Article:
You might also find that there are some restrictions that limit your ability to trade. Some exchanges will have geographical restrictions, for example, and may not be available where you are. Others may not offer the less well known and widely used cryptocurrency units, so make sure you double check that before you sign up. Some, but not all, crypto exchanges will allow users to trade other assets besides cryptocurrency, which may be a better fit for you if you are looking at a varied portfolio.

As we mentioned, there are a lot of different options out there and they will all come with their own unique selling points, drawbacks and quirks, so you should do as much research as possible before you commit. Traders of Crypto has put together a guide to what you should be looking for in a cryptocurrency exchange, and they have plenty of other resources available to help you get started trading as smoothly as possible.

Think about where you’re going to store your Crypto

This point only applies to people who will be buying and selling cryptocurrency rather than its value, but it is a step that cannot be skipped. If you are going to be buying crypto, then you need to have somewhere to store it. Cryptocurrency wallets are the most common way for traders to hold onto their coins and offer both security and ease of access. However, you should be aware of the difference between a hot wallet and a cold wallet. The former is a digital wallet for your cryptocurrency that allows maximum ease of access, and you can either go for an online wallet or one for your desktop. Most of the bigger, more popular cryptos will have a wide variety of different hot wallets available and they are generally free of charge.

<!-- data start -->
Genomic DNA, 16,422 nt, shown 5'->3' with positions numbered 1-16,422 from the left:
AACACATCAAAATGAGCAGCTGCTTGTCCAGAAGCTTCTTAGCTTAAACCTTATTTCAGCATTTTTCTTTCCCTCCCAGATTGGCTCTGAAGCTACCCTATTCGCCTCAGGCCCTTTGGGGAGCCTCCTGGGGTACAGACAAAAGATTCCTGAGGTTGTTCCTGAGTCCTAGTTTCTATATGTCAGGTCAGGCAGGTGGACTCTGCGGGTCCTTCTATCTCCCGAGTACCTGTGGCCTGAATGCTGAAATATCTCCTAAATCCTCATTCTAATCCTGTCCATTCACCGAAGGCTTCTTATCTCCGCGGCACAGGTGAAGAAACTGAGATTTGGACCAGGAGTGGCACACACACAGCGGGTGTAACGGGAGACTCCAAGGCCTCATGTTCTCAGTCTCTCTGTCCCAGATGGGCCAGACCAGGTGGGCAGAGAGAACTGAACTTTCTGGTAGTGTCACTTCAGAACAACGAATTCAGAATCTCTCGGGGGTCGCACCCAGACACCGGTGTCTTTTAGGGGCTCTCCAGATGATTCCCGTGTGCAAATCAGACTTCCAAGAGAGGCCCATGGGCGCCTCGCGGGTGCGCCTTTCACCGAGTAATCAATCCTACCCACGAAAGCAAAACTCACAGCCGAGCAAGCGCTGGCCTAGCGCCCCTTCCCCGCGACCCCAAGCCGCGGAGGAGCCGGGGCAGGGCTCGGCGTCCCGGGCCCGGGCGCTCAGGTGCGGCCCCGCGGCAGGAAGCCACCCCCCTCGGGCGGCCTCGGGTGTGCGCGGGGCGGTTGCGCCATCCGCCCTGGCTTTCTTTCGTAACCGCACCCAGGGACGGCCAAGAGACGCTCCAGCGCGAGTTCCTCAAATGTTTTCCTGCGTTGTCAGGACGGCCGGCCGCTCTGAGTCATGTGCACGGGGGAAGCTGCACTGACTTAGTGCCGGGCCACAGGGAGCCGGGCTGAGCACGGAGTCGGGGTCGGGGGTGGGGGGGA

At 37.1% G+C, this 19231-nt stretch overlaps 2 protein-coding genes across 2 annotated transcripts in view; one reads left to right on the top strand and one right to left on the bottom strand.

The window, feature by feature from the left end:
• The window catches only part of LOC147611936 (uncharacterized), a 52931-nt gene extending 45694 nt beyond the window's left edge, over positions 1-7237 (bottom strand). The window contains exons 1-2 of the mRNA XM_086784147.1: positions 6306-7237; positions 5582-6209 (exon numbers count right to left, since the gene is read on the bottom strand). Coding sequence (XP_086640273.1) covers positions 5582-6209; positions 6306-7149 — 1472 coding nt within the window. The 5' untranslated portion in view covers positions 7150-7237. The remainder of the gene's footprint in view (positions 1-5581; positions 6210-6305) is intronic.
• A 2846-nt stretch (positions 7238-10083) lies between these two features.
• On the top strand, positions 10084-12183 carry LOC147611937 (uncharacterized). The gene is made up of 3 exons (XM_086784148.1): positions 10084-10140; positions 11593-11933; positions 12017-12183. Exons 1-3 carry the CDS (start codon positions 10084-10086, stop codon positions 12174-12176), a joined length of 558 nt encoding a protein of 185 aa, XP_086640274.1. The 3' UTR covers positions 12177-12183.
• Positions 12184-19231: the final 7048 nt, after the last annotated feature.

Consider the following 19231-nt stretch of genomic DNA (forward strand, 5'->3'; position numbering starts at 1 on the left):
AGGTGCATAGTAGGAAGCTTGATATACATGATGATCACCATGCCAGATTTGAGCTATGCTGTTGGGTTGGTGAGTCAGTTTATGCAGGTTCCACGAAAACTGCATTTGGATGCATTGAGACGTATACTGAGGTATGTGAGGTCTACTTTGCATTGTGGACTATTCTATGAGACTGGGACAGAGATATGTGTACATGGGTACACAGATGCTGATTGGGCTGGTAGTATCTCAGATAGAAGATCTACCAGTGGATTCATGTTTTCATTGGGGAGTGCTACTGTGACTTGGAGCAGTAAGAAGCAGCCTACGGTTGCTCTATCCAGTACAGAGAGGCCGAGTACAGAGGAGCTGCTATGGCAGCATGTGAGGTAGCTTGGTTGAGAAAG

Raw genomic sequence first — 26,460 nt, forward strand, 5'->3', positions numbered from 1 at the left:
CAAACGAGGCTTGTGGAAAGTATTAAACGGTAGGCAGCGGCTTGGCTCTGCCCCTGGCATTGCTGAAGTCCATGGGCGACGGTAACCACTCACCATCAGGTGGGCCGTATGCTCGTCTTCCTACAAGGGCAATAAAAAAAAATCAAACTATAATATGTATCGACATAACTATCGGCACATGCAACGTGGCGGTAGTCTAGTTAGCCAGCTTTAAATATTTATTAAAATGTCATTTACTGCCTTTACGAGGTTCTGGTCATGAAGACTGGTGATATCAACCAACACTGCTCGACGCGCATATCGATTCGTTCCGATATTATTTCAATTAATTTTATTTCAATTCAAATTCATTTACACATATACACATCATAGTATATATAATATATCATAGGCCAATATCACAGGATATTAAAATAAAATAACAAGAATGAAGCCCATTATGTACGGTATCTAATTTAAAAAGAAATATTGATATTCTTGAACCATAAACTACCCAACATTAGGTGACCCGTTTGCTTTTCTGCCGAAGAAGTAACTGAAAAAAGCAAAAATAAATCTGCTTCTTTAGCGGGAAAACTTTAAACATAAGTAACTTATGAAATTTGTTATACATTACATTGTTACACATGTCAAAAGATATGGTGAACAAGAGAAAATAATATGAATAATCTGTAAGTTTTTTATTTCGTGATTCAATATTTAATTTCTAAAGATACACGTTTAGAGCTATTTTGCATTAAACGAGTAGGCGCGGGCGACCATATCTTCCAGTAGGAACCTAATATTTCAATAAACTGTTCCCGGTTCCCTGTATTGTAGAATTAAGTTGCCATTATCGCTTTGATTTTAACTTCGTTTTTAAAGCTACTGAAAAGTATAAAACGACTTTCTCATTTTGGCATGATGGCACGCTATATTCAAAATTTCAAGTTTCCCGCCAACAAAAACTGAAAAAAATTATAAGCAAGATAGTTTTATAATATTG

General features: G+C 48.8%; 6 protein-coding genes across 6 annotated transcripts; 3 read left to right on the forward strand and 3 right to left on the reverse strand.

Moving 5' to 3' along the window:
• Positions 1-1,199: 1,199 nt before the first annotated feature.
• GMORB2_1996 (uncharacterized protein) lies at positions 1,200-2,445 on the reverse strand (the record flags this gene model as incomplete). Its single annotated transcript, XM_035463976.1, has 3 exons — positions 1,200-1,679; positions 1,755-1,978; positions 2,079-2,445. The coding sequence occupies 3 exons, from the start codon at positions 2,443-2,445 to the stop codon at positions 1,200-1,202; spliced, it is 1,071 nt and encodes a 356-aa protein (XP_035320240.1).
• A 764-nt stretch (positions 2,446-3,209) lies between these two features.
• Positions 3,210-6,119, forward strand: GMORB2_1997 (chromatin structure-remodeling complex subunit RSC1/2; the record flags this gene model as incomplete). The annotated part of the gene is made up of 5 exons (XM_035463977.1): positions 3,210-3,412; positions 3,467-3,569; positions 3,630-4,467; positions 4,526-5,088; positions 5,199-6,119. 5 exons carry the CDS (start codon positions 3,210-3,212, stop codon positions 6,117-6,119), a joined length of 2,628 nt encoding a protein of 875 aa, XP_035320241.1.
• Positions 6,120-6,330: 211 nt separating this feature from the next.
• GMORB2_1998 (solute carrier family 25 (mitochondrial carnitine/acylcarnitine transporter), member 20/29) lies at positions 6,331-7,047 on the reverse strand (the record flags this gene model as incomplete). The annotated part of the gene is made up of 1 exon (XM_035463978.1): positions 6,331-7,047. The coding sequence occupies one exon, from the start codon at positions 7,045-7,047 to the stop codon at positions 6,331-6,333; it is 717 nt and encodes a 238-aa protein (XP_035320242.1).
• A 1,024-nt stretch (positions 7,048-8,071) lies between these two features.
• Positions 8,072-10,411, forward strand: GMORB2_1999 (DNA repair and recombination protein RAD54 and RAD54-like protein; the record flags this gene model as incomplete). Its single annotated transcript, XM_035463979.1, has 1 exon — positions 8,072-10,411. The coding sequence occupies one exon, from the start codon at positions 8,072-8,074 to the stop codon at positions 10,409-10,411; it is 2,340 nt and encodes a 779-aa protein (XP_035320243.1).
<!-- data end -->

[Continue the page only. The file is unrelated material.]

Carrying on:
However, most crypto traders will also opt to have a cold wallet, which is an offline storage device. Again, there are several different options available but generally it is a USB device that are specifically designed to hold cryptocurrency. One of the biggest benefits is that they are extremely portable while also being even safer than their digital equivalents. Anyone who is worried about a cybersecurity attack can simply unplug it. The main point against them is that they can be quite expensive, but they still offer ease of access, particularly if you choose a model with a touchscreen.

Don’t slack on your own security

As you can probably gather from the length of the section above, security is obviously of paramount importance to anyone trading crypto. It is highly sought after and with the rise in cybercrime over the course of the pandemic, it pays to be a little paranoid and be a little safer. Between 2019 and 2020 there were 53,000 cases of online fraud in the south east of the UK alone. So, once you have your crypto storage set up, you need to take a good long look at how you manage your online security. Any email account that you use to trade crypto should have a two-factor authentication, and you should use a password generator for any account that you have. Be extremely careful opening emails from anyone you don’t know, and double check the security on any site where you are trading.

If you get into good security habits early on and keep to them, then you should be able to trade with good peace of mind.